Making choice could be really hard. What we talk about when we talk about choice? It’s not about what choices we make, but about how we make them.
I recently watched a movie, About Time, which, to me, feels like a warm, sweet love letter of musing to the concept of life, that is, in the context of another concept we called time. What stroke me most is the similarity of that musing to the one about choice that I find myself constantly talking to people about.
There are friends who’d come up to consult me when they are facing choices that they deem hard to make. Quit the job or not, take the job or not, move to another city or not, get serious about the current date or not, which career to pursuit, what to study/learn — some tend to ponder the different options by trying to compare them, and almost always, my consulting session starts with “that’s solid gold crap”.
A Problem of Making Choices
Everyone makes choices every single day. Some choices are effortless, straightforward, or even idiosyncratic; while others could be subtle, confusing, annoying, painful, challenging, difficult, impossible, or, in many cases, some or all of them at once.
It is exactly when we try to compare the different possible choices that we almost always encounter the ultimate block. It’s so hard to compare what my life/career could be if I quit this job (and accept a new one) and that if I didn’t. So we get confused, annoyed, and tend to go to a friend or loved one for advice. More often than not, they are not much helpful and after we head back home, with the waves of encouragement already worn out, the confusion remains annoyingly the same.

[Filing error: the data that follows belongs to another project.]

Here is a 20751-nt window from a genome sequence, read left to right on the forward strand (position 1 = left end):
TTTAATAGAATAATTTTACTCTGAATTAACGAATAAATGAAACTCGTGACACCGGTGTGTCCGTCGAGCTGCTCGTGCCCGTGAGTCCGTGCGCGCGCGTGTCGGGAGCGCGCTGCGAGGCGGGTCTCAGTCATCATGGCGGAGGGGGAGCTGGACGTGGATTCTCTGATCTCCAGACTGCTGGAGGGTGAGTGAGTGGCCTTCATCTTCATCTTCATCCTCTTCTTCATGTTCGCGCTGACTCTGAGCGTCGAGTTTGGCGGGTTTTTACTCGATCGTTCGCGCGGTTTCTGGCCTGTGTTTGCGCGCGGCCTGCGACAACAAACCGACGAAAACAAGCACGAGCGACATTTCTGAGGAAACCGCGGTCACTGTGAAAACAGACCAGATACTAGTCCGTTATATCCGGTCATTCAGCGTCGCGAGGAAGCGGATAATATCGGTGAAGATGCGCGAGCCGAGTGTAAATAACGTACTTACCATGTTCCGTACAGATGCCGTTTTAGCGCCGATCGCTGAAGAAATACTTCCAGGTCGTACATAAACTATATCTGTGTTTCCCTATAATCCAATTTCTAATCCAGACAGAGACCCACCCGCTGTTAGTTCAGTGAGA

What’s the problem? To certain issues (mostly bigger issues: life, love, marriage, career, etc.), the choices you think you have aren’t really comparable.
A Theory of Making Choices
At the core of choice making is, inevitably, our value systems. While you may not even think about what to eat for breakfast and grab a sandwich, I could find determining which book to bring to the washroom, at least emotionally, more challenging than deciding whether to quit my current job. While you are torn between the lover and love you leave behind, I married my first and only girlfriend after dating for three months and lived happily ever after.
There are two subtle insights there.
The obvious one is that different things have different values or weights to us, so we make idiosyncratic or random choices for things we deem unimportant or unworthy of the effort, and we think hard and seriously about the things — and therefore the choices — that could have a seemingly explicit impact on our lives.
I don’t care about the tastes and textures of my breakfast, as long as it’s not hard to swallow, and you know what, sandwiches turn out to be delicious to me. But should I quit my current job and accept the offer that seems to be more aligned with my interests (whatever that refers to)? Aspects of my life and career could be at stake here, man. I need to think about it.
While the less obvious insight is the more important one: You don’t think about the other way around when you seem to be happy with the choices you’ve made. You only do that with regrets, which means you’re not happy about them.